Willing, Feeling, Thinking: Prakriti modelling Waldorf education

“Amma, I churned butter and made my own bread and butter at school today!” squealed my 4 year old as he got back home on one of the Janmashtami week days at school.

The excitement in him spread through the house like wildfire and we sat wide eyed listening to his experience at school. Every day, when he gets ready to leave for school, it warms my heart to see the twinkle in his eye, smile on his lips and a song in his heart as he moves through the morning routine before hopping into the bus. And, this is in spite of the fact that I put him through a considerable rush while getting him ready to be on time for the bus. Well, this is exactly what I wanted him to experience – joy, happiness and freedom at school.

The search for a school for my son old ended, after about a dozen schools later, with Prakriti, a Kindergarten based on Waldorf methodology. Mrs. Latha Madhusudhan, the Principal of Prakriti, explained the methodology as education for the soul, pioneered to meet the needs of the children of today. It addresses – Willing, Feeling, Thinking – which is the three folded nature of the human being.

Within a few days of enrolling my son into Prakriti, I came across this article in the newspaper that read, “Silicon Valley Geeks pick a no-PC school for their kids”, which spoke about employees of Google, E-Bay, Yahoo sending their kids to a Waldorf school. The simplicity of this system, which believes in development as a whole and not rote learning, is what endears it to the parents of today. I found that Waldorf was nearly a century old system, based on the Austrian Philosopher, Rudolf Steiner’s educational philosophy.

Steiner’s indication of the child is firstly to understand the nature of the child and recognize each developmental stage of the child. Mrs. Latha further explains the three developmental stages classified as 0-7, 7-14 and 14-21. The first seven years are when the child seeks to see that the world is full of goodness. The child learns through imitation and direct experimental activity, which is why the focus in a Waldorf kindergarten is on creative play and use of HANDS. From 7 to 14, the child searches for beauty and learns through imagination. Waldorf emphasizes on story-telling and art, and the use of HANDS and HEART in the lesson is deemed essential. 14-21 is the third developmental stage where the adolescent begins the quest for truth and is ready for true independent thinking. THINKING is stressed along with the use of HANDS and HEART, and here is when decision making forms an integral part as he steps into the real world as a fully incarnated Human Being!

Waldorf brings in existentialism or spirituality (not religion) as part of the education. It addresses the soul of the child wherein the final objective of education is not to only earn a living but to incarnate into this world and contribute back to the society you are living in. The Waldorf education can be creatively adapted not only to suit the needs of the individual child but also to suit the culture and needs of the land. Mrs Latha says, “It is so holistic that I even found links to the Gurukul system of the traditional Indian education and Mahatma Gandhi’s ‘Nai Talim’”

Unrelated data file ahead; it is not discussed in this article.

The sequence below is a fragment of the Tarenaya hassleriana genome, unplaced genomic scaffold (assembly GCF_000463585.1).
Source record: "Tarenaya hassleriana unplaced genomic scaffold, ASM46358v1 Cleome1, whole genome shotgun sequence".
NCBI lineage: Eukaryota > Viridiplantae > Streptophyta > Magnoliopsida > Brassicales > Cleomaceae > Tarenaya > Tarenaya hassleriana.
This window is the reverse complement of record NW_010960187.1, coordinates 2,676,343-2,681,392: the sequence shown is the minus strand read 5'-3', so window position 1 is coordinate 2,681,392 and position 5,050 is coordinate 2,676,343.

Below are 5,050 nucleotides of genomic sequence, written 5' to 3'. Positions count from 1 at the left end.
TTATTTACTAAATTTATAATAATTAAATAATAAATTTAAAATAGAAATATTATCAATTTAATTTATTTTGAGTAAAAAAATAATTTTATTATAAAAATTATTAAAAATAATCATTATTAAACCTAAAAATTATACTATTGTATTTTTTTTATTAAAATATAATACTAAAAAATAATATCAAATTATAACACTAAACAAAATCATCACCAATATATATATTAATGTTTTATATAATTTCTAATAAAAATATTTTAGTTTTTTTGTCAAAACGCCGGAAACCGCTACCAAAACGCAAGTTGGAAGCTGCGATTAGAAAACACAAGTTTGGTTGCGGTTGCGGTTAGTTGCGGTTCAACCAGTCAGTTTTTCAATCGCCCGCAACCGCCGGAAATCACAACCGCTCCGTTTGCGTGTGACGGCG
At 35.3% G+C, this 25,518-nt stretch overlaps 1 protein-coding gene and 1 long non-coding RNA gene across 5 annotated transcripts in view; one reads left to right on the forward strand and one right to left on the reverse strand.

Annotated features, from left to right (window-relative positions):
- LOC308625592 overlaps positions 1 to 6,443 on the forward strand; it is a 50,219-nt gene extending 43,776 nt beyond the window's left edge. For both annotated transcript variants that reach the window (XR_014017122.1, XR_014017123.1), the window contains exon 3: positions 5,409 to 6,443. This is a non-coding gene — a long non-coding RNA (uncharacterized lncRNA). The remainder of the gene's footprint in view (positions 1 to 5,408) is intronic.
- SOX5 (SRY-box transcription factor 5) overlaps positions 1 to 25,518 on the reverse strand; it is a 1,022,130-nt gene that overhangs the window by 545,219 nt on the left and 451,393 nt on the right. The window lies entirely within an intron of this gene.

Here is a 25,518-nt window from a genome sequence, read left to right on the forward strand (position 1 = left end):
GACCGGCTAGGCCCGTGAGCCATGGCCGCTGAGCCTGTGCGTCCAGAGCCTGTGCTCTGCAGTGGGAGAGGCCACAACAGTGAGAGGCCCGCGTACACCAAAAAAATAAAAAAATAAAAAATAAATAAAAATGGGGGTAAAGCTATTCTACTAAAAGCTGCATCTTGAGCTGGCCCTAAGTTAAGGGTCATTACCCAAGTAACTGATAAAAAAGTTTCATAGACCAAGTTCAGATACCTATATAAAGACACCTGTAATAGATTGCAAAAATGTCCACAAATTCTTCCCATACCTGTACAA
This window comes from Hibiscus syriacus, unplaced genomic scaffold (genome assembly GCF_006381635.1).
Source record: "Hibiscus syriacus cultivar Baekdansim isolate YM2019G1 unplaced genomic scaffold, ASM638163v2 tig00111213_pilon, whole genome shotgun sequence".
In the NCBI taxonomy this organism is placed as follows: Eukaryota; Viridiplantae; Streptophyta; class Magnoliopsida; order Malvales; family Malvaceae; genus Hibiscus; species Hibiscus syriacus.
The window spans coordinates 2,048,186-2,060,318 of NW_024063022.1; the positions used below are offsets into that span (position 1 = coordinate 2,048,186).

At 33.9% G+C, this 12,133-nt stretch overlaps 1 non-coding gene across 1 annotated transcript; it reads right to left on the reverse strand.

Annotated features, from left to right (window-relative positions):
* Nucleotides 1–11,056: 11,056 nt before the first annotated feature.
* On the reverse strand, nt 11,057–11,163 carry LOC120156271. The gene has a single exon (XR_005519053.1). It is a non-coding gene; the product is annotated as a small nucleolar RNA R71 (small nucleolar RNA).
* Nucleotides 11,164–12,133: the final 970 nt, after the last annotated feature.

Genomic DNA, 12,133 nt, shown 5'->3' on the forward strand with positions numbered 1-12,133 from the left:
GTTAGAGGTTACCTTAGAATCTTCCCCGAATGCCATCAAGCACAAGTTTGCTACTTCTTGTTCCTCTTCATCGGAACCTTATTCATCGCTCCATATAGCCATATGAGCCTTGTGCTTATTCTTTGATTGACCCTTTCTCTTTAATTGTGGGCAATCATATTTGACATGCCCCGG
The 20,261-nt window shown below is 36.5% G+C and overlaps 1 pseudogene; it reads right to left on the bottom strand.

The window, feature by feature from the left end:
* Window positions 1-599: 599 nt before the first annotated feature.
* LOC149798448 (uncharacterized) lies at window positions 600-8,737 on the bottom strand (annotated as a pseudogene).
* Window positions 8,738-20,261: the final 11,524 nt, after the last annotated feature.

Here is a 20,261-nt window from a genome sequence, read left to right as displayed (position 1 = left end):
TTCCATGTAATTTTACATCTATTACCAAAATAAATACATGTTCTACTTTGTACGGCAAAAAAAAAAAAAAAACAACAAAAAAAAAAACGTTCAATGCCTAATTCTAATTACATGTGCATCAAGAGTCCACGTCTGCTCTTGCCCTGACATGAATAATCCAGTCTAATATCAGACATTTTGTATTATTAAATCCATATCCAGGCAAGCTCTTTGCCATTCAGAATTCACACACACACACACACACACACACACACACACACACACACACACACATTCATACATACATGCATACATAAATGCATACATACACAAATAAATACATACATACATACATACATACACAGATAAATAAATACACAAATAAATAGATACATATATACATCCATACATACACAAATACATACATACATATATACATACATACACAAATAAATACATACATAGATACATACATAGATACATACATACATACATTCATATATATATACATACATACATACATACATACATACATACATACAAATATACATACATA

Prakriti deals with the 0-7 age group and is based on the 3Rs of Reverence, rhythm and repetition. Orderliness, Reverence, Loving authority of the teachers and Quietude of the classes and the songs taught are unique to Waldorf Education and Prakriti. All the materials and dolls are mostly handmade by the teachers and they use only natural materials like bamboo, beeswax, cotton threads and the like.

Insisting that play is an important aspect of child development, Latha ensures the children at Prakriti start the day with free play. This is followed by a circle time which is teacher directed. A brief period of rest as they are served fruits to eat, after which follows an activity time set to the rhythm of the month e.g., painting, drawing, craft work, gardening, cleaning and maintenance of class room and many such activities. Indoor free-play follows in the dollhouse, block-play and construction and the like. They transit into a morning play movement activity followed by a story time. After lunch the younger ‘uns move on home and the older children stay back for their story time and handwork time. A short nature walk is also part of the rhythm.

Common local festivals are incorporated into a child’s everyday school routine. Each day, a parent takes turn to prepare lunch for all the 30 kids in the school. Great importance is given to the child’s birthday by making it his/her special day. The day revolves around the child, the teachers narrate the story of the child and parents are invited to be part of the celebration. Parents are a part of the school community where they volunteer with school crafts, help in class when a teacher falls sick and much more. Parent-kid workshops are conducted at frequent intervals (Pottery workshop on a father – child day was the most recent one).

When asked about parent’s take on this methodology, Latha does find a positive trend and says “Waldorf education requires courage and conviction. Most parents do get bogged down by the peer group mentality and want to play it safe with tried and tested methodologies. Some come in looking for alternative methodologies but only for the foundation years. Each year is getting better with the parents willing to listen, research and try it out before taking a call!”

As parents, what would you want for your child – development as a whole, or the rote learning methodology? Do you think it makes sense for the child to repeat tables/alphabets without knowing what he/she is talking about?

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  • anon


    Oct 30, 2013

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